Could the players be right? Could creative (yet legal) accounting methods and tax loopholes better explain this huge differential?
There are any number of ways to artificially destroy the profitability of a franchise in ways that are perfectly legitimate.
The most prominent example stems from an accounting rule that allows team owners to claim a special expense associated with buying their teams. Basically, owners get to treat their sports franchises like new cars – which lose value as soon as they leave the lot and continue doing so until they become worthless. According to the IRS, a sports franchise becomes almost completely worthless after 15 years of ownership. Teams get to claim this theoretical decrease in value – from the initial purchase price all the way down to zero – as a deduction on their tax returns.
So, for example, suppose you pay $300 million for a sports team that generates $10 million of annual pretax income. You now get to deduct $20 million in amortization expenses ($300 million / 15 years) from pretax income simply because you bought the team. As far as the IRS is concerned, your team is no longer generating $10 million; instead, it’s losing $10 million. But what really happened? The $10 million of pretax profit isn’t really lost; it’s a paper reduction according to allowable IRS rules. So you get to enjoy the $10 million of profit tax free!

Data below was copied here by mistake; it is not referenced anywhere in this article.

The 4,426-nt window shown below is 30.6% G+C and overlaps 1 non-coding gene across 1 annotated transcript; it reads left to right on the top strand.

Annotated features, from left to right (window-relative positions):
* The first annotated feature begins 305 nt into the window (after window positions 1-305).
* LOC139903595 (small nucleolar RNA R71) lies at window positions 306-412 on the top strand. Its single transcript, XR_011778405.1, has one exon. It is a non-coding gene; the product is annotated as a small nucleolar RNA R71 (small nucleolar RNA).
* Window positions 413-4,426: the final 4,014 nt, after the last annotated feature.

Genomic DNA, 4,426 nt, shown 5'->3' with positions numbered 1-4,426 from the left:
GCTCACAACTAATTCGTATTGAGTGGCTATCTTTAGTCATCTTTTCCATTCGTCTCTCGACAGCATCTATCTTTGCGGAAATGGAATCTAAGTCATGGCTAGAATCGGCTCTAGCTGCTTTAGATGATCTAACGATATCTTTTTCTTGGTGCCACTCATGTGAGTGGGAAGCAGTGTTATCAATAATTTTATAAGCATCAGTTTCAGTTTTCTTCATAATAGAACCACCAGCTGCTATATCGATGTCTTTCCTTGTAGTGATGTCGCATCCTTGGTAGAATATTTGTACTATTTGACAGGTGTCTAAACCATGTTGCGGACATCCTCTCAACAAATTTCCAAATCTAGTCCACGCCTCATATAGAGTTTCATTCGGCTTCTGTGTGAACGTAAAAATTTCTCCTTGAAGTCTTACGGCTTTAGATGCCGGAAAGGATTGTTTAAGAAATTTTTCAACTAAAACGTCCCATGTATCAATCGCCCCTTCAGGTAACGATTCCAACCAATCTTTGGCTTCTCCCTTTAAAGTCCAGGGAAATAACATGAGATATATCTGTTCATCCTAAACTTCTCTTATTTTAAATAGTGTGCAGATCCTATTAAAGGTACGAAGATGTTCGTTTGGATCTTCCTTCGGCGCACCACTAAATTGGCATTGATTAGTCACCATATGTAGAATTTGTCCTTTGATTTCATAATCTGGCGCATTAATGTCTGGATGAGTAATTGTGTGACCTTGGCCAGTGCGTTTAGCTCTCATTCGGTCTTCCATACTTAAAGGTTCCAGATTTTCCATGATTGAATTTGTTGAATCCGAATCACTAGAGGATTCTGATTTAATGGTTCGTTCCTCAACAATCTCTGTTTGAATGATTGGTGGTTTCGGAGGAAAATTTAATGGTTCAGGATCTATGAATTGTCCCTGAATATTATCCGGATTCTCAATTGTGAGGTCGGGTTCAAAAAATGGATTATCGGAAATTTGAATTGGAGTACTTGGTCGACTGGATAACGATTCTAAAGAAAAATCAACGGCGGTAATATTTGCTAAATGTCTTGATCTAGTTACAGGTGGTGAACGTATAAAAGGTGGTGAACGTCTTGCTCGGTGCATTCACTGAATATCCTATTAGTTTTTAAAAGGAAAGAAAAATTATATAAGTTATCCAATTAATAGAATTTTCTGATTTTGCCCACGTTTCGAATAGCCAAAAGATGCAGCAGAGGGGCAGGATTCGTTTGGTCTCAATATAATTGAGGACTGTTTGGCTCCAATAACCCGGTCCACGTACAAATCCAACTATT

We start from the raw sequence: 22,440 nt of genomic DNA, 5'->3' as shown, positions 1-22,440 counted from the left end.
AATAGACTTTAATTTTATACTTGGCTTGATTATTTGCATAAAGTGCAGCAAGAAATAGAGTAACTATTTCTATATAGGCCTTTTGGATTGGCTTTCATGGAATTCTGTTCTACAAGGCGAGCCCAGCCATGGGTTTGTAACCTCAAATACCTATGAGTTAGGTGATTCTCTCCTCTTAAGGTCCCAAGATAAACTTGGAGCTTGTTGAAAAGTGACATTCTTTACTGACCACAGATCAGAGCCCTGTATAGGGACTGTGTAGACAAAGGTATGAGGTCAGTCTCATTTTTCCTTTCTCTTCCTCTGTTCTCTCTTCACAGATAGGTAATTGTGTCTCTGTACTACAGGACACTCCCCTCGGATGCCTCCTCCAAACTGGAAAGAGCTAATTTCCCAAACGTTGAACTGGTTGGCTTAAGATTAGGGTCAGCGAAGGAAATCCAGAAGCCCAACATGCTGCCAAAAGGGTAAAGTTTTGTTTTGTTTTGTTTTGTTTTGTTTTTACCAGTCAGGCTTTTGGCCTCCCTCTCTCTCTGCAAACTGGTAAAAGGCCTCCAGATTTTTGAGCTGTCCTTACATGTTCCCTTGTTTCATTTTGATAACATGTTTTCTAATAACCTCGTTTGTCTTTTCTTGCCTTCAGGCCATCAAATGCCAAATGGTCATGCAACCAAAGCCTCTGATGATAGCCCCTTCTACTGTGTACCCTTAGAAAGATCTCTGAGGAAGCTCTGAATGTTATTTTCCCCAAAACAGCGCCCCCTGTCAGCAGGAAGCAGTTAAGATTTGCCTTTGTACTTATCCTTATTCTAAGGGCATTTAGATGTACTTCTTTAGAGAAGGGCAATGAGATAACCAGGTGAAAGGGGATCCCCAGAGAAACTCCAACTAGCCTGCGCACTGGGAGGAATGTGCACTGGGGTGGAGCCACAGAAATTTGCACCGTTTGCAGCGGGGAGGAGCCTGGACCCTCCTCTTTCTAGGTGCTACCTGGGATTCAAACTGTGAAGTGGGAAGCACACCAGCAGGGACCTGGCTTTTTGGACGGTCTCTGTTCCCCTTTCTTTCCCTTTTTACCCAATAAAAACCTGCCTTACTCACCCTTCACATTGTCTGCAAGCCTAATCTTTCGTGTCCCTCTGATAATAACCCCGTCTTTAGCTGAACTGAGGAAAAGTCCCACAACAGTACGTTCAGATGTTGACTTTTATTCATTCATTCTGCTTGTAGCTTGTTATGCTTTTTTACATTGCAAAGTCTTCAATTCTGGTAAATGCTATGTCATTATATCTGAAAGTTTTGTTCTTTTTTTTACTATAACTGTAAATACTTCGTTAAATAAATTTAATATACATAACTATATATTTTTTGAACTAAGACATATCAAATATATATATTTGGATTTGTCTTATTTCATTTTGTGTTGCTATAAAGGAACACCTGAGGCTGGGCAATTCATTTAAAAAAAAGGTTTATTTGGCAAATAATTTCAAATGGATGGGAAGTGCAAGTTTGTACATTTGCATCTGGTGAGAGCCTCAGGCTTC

But it gets even better. If you’ve structured your team as a pass through entity, the $10 million paper loss from your team goes straight to your personal income tax return and shelters any other income you may have from any other sources. You’ve just saved yourself from having to pay taxes on $20 million of income. Since you’re probably paying taxes at the top marginal tax rate of 35%, it’s basically the equivalent of having the IRS cut you a check for about $7 million every tax day for the next 15 years!
By the time the 15 years are up, you will have collected $105 million. So here’s another way to think about it: You only paid $300 million for your franchise. The government is giving you back $105 million. Essentially, the IRS is funding around 35% of the purchase price for you (in the form of future tax breaks) — all because those that write the tax laws feel that when you buy a sports franchise, your essentially buying a wasting asset that will become nearly worthless in 15 years. Like a car.
Of course, sports franchises aren’t like cars. They don’t lose value. They are more like the best investment you’ve ever made in your life. They’ve gained more value over the years than anyone could have possibly dreamed of.
The amortization shelter is one of the great hidden benefits of owning a sports team. It gives potential owners every incentive to buy one. And when they do, rarely do they pay in cash. Instead, they take out huge loans to offset much of the purchase price. The interest charges on acquisition-related debt have been estimated to account for roughly $150 million of the annual losses claimed by the league. The players association feels these expenses should be netted out, and that acquisition-related expenses are unrelated to the health of the league as an operating entity.